Some pet parents think sweet treats are okay in moderation, but you never know how a dog's body will respond to chocolate.
Sugar is another ingredient in commercial chocolates that dogs should avoid entirely. Dogs and cats who eat sugar may develop gastrointestinal upset, cavities, obesity, and even diabetes.
The sugar-free flavor additive xylitol is even more harmful than chocolate and sugar combined. Xylitol's sweet flavor, fast-acting effects, and widespread use pose a considerable risk to the canine community.
According to the Pet Poison Helpline, glow sticks are another common item dogs ingest on Halloween, second only to candy and raisins.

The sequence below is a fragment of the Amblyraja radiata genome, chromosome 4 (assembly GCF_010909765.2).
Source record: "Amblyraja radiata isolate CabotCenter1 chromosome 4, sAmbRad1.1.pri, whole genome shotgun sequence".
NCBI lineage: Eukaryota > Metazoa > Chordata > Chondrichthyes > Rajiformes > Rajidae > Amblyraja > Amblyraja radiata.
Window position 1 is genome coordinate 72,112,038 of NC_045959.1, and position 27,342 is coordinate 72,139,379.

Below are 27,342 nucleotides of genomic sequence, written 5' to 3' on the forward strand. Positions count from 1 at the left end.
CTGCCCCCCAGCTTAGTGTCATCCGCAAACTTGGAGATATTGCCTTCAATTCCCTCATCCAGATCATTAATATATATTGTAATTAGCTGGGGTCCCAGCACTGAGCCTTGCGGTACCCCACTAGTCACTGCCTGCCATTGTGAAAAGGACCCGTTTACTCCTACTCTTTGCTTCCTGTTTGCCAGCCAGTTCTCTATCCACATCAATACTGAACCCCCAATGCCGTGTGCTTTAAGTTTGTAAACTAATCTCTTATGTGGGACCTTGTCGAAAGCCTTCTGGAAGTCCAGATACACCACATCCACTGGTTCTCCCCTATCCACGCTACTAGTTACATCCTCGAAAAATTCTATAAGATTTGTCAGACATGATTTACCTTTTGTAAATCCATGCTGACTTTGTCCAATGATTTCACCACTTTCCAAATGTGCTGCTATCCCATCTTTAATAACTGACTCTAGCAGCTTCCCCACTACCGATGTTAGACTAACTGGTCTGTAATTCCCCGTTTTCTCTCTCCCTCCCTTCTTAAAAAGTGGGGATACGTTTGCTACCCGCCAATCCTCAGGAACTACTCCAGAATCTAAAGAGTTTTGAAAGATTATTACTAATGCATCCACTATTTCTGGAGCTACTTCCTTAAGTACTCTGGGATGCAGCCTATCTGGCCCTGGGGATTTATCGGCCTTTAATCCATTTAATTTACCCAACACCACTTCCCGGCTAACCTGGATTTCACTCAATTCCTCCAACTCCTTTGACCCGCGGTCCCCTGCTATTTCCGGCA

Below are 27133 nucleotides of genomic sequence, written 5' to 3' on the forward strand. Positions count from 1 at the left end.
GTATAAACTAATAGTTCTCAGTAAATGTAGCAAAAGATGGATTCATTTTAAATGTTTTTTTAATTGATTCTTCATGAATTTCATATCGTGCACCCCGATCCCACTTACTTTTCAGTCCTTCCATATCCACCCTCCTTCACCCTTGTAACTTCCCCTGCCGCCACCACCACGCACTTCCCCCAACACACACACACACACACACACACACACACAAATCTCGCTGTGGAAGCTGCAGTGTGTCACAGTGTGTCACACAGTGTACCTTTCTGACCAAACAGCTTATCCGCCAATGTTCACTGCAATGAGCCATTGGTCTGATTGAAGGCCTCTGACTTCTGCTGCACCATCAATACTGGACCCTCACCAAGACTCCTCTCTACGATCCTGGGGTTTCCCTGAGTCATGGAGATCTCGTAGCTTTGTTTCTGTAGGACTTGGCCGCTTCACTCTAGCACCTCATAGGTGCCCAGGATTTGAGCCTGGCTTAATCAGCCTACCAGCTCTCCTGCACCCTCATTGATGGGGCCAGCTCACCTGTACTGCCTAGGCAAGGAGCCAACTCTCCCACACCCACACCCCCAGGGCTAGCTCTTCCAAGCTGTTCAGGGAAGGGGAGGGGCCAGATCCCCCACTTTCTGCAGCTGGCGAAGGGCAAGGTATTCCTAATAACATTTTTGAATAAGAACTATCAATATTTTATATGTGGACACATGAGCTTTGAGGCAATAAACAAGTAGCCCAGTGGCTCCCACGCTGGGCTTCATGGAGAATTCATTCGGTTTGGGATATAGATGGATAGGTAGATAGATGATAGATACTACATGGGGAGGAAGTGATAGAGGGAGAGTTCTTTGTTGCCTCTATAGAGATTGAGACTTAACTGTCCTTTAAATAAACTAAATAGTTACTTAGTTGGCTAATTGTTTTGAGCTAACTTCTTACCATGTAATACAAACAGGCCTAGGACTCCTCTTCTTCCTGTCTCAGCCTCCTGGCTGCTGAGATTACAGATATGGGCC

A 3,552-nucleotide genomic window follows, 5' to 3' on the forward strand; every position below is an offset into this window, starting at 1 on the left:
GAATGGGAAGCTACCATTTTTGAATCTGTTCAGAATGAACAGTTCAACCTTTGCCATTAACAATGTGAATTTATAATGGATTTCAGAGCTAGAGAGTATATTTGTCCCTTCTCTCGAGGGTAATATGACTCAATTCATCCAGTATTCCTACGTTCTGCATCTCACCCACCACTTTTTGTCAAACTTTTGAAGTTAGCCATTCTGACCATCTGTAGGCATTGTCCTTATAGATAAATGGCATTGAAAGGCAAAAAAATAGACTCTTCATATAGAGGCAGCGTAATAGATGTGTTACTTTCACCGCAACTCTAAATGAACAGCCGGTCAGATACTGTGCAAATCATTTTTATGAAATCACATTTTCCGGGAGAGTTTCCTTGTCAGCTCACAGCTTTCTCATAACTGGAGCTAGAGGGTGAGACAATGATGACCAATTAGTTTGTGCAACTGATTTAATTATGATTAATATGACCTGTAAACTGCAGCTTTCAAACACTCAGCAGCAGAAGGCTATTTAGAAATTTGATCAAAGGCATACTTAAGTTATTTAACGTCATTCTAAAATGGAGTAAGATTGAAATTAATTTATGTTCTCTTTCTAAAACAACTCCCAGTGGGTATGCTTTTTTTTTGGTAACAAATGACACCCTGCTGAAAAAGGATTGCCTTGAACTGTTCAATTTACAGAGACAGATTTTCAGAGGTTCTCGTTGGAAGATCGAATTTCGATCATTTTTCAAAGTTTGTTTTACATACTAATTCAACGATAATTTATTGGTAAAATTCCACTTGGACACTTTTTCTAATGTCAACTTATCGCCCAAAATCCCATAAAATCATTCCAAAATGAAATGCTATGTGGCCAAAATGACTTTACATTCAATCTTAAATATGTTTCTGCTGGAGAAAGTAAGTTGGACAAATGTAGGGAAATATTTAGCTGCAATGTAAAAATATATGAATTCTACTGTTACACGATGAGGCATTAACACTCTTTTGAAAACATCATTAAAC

Blaring music, spooky recordings, screams, and boisterous kids are just some of the sounds your pets may encounter on All Hallows' Eve.
Pumpkin may be one of your dog's favorite table foods, but decomposing porch pumpkin should not be on the menu.
Like humans, flashing lights can trigger seizures in dogs and cats with a history of photosensitive epilepsy.
Few things are cuter than a dressed-up doggy, but not all costumes for dogs are entirely safe. Tight clothing can cause irritation, hair loss, and interfere with walking.